Vince Carter: Reaching 25,000 career points 'a special moment'

ATLANTA -- Hawks wingman Vince Carter became the 22nd player in NBA history to score 25,000 points, reaching the milestone Wednesday night in Atlanta's 124-108 loss to the Toronto Raptors.

"It was a great moment for me," said Carter, who at 41 is playing in his 21st season. "Being around this long, you just want to play and accomplish as many things as you can. But 25K is 25K."

Against a Raptors team for whom he played his first six NBA seasons, Carter crossed the 25,000-point threshold when he slammed home a pass from rookie Kevin Huerter off an offensive rebound in the final second of his 1,423rd career NBA game.

"Everyone in the NBA, we're all tipping our hats to him because 25,000 is a lot of points," Toronto point guard Kyle Lowry said. "He's such a great guy, great individual, great teammate, great person. He's earned it, deserved it. I think everyone's really happy for him. He earned it tonight, and to get it on a two-handed dunk like that is pretty cool."

Hawks coach Lloyd Pierce, well aware that Carter was closing in on the milestone, subbed Carter back into the game in the closing minutes of the blowout.

"I didn't want to do that, but I had to do it," Pierce said. "We had to keep Vince out there to get that milestone, and I feel a lot better for doing it. What a night for Vince, what a night for the NBA. To see a guy with 21 years in the NBA is a long time; 25,000 points is a lot of points."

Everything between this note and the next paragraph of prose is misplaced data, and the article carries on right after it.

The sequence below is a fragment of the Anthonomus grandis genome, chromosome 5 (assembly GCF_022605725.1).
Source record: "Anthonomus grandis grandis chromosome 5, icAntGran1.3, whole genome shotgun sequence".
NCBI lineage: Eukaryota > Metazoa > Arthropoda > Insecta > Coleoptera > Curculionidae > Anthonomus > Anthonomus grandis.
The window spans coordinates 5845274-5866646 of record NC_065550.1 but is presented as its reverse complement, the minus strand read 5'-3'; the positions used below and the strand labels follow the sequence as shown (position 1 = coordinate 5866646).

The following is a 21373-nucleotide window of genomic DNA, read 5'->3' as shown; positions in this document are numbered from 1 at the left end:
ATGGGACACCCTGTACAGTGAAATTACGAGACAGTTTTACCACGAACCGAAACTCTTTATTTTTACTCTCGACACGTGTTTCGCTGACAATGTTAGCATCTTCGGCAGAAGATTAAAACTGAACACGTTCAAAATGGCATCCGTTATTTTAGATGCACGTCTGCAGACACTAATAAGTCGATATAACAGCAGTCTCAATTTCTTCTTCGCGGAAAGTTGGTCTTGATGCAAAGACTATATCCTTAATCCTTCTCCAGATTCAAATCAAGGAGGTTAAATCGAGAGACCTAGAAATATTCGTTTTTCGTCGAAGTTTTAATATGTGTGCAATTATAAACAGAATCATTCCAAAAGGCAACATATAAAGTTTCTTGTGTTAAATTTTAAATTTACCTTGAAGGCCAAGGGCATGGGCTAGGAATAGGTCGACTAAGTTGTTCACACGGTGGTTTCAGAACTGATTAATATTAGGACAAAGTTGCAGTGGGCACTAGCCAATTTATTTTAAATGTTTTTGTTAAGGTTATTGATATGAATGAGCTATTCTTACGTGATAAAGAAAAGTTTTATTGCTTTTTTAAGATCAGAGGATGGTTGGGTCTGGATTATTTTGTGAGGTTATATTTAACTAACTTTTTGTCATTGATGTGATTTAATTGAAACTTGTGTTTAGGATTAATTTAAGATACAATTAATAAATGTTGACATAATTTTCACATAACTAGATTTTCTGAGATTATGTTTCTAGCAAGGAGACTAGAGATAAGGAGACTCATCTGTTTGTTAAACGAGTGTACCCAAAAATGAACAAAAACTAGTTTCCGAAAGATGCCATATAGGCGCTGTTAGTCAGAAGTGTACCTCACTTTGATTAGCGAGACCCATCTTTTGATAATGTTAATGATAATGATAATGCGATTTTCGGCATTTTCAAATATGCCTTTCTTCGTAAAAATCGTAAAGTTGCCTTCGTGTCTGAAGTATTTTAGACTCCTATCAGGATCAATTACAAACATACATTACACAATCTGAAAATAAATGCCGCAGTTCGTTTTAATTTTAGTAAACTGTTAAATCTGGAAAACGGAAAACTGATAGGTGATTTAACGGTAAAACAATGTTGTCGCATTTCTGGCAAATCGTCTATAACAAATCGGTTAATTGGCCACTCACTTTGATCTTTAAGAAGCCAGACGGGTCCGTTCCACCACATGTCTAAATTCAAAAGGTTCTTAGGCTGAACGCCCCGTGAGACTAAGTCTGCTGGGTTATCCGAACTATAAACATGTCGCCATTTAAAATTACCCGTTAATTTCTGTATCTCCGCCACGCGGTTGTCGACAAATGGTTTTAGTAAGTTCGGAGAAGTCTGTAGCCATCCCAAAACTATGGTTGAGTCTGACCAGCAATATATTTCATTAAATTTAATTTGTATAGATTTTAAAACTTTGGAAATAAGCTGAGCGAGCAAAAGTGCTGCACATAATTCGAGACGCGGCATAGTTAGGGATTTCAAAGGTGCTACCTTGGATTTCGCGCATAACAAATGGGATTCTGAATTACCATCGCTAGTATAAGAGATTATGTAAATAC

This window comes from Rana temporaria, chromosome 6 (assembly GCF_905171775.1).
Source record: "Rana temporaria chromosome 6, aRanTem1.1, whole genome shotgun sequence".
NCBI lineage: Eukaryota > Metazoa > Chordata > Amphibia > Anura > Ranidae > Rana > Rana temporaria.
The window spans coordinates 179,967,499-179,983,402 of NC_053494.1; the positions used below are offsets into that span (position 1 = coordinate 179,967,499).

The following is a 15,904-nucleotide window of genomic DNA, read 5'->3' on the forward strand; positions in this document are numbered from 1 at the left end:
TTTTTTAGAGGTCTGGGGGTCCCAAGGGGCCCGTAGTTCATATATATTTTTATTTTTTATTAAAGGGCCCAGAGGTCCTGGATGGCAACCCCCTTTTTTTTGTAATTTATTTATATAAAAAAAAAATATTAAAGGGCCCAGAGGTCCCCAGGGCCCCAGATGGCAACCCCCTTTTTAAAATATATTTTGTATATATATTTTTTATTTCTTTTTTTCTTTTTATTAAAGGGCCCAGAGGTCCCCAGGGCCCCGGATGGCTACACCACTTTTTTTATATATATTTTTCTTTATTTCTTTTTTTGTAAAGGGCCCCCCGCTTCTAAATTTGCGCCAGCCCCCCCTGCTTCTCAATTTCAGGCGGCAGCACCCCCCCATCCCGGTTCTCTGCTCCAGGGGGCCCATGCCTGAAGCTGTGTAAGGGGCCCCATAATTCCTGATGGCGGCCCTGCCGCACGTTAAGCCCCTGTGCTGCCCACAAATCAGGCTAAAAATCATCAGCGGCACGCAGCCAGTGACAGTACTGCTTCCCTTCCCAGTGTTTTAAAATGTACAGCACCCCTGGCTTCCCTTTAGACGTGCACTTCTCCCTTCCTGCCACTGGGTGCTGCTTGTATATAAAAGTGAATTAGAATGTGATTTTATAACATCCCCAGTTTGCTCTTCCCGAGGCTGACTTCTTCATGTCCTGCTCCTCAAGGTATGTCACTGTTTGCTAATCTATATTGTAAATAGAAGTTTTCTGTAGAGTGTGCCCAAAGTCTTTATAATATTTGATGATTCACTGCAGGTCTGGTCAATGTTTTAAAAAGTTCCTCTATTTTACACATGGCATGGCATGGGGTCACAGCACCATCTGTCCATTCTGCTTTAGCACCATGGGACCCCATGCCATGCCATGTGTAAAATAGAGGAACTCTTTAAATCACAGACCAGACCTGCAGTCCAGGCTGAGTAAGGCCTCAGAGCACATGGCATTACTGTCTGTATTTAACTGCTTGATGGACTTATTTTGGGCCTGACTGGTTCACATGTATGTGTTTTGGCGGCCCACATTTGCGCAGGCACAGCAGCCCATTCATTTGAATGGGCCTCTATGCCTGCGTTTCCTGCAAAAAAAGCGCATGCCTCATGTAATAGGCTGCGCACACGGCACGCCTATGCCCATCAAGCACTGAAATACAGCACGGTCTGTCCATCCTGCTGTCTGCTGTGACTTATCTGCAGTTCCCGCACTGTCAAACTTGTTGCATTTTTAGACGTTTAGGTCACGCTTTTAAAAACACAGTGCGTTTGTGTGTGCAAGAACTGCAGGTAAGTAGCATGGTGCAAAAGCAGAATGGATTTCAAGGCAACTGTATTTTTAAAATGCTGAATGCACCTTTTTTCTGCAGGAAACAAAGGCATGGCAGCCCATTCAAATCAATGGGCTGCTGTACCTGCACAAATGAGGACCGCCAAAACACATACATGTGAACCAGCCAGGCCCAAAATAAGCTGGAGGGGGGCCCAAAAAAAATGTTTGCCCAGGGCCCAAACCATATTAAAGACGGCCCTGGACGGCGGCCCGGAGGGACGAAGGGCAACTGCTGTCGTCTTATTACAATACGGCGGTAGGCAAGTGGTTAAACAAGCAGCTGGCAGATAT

With teammates determined to help him to reach the milestone, Carter found himself the focal point of the offense in the final minutes. Carter attempted a shot in six of the Hawks' final seven possessions, converting a 3-pointer and a pair of free throws in addition to the last-second dunk. After the game, he quipped that it had been some time since he had been the primary option on offense.

He finished with 14 points on 5-of-15 shooting.

Carter characterized the moment as a "weight lifted off my shoulder" but also expressed gratitude for the legacy that accompanies such an accomplishment.

"It's kind of mixed emotions," he said. "I still can't believe it, to be a part of an elite group for thousands and thousands of players who have played in the NBA."

As the crowd at State Farm Arena roared, an emotional Carter gripped the ball after it passed through the rim and closed his eyes. After the final buzzer, Carter was presented with the game ball, after which he walked to center court and waved to the Atlanta crowd.

"I still love it. I still love playing," Carter said. "I was willing to do whatever it took to stick around. All of the things I have to do to play a game, to be prepared, to get prepared for the season, I'm willing to do. I'm asked constantly, 'What's the secret? What are you doing?' Well, the secret is I'm willing to do whatever it takes."

To honor the feat, the Hawks showed a video on the overhead screen in which Carter received congratulations from notable NBA players, including Hawks legend Dominique Wilkins, a fellow member of the 25,000-point club.

"This is one of those accomplishments that only 21 other guys have done," Carter said. "So it's definitely a special moment."

After beginning his career as a high-flying scorer who produced some of the most iconic dunks in league history, Carter has reinvented himself as a mentor and stabilizing force in the locker room. He said after the game that his Hawks teammates -- some of whom are more than two decades younger than him -- raided his locker for shoes and other mementos.

"For the young talent we have, they have an opportunity to see something like this and put that in their memory bank for a goal to reach for themselves," Carter said. "That's what it's all about, giving the opportunity to witness something like that."